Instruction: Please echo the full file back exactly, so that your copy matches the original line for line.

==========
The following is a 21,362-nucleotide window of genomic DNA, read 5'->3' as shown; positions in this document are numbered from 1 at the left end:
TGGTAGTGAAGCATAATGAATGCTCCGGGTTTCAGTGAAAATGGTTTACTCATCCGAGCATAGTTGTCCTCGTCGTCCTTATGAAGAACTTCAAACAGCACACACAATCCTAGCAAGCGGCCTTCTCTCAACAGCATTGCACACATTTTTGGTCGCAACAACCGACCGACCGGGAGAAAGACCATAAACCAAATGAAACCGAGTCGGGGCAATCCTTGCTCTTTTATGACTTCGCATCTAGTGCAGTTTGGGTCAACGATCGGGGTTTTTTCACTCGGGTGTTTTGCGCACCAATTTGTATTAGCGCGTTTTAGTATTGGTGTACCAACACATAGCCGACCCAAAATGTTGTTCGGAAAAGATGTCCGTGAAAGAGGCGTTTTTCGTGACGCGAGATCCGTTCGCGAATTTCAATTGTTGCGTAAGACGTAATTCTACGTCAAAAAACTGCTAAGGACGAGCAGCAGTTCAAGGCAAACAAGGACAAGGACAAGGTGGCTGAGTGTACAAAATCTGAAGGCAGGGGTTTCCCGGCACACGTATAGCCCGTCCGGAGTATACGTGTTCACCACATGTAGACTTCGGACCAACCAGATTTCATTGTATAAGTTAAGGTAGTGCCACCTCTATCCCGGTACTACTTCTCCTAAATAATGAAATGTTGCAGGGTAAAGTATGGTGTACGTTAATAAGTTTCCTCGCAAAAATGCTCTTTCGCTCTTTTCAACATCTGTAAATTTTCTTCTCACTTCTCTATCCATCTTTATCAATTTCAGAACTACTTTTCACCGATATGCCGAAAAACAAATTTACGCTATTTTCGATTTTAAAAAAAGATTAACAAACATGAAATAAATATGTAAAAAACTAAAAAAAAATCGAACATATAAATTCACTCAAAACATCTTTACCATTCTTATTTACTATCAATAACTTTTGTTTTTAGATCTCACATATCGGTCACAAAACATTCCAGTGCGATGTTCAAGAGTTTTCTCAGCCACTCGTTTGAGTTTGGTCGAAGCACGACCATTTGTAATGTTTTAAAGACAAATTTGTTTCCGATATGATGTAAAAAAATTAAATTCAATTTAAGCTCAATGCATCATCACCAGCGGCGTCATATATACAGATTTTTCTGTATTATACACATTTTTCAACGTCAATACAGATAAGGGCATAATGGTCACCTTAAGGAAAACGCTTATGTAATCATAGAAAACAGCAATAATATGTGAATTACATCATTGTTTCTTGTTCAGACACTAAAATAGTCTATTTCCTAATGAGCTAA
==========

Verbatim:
The following is a 21,362-nucleotide window of genomic DNA, read 5'->3' as shown; positions in this document are numbered from 1 at the left end:
TGGTAGTGAAGCATAATGAATGCTCCGGGTTTCAGTGAAAATGGTTTACTCATCCGAGCATAGTTGTCCTCGTCGTCCTTATGAAGAACTTCAAACAGCACACACAATCCTAGCAAGCGGCCTTCTCTCAACAGCATTGCACACATTTTTGGTCGCAACAACCGACCGACCGGGAGAAAGACCATAAACCAAATGAAACCGAGTCGGGGCAATCCTTGCTCTTTTATGACTTCGCATCTAGTGCAGTTTGGGTCAACGATCGGGGTTTTTTCACTCGGGTGTTTTGCGCACCAATTTGTATTAGCGCGTTTTAGTATTGGTGTACCAACACATAGCCGACCCAAAATGTTGTTCGGAAAAGATGTCCGTGAAAGAGGCGTTTTTCGTGACGCGAGATCCGTTCGCGAATTTCAATTGTTGCGTAAGACGTAATTCTACGTCAAAAAACTGCTAAGGACGAGCAGCAGTTCAAGGCAAACAAGGACAAGGACAAGGTGGCTGAGTGTACAAAATCTGAAGGCAGGGGTTTCCCGGCACACGTATAGCCCGTCCGGAGTATACGTGTTCACCACATGTAGACTTCGGACCAACCAGATTTCATTGTATAAGTTAAGGTAGTGCCACCTCTATCCCGGTACTACTTCTCCTAAATAATGAAATGTTGCAGGGTAAAGTATGGTGTACGTTAATAAGTTTCCTCGCAAAAATGCTCTTTCGCTCTTTTCAACATCTGTAAATTTTCTTCTCACTTCTCTATCCATCTTTATCAATTTCAGAACTACTTTTCACCGATATGCCGAAAAACAAATTTACGCTATTTTCGATTTTAAAAAAAGATTAACAAACATGAAATAAATATGTAAAAAACTAAAAAAAAATCGAACATATAAATTCACTCAAAACATCTTTACCATTCTTATTTACTATCAATAACTTTTGTTTTTAGATCTCACATATCGGTCACAAAACATTCCAGTGCGATGTTCAAGAGTTTTCTCAGCCACTCGTTTGAGTTTGGTCGAAGCACGACCATTTGTAATGTTTTAAAGACAAATTTGTTTCCGATATGATGTAAAAAAATTAAATTCAATTTAAGCTCAATGCATCATCACCAGCGGCGTCATATATACAGATTTTTCTGTATTATACACATTTTTCAACGTCAATACAGATAAGGGCATAATGGTCACCTTAAGGAAAACGCTTATGTAATCATAGAAAACAGCAATAATATGTGAATTACATCATTGTTTCTTGTTCAGACACTAAAATAGTCTATTTCCTAATGAGCTAA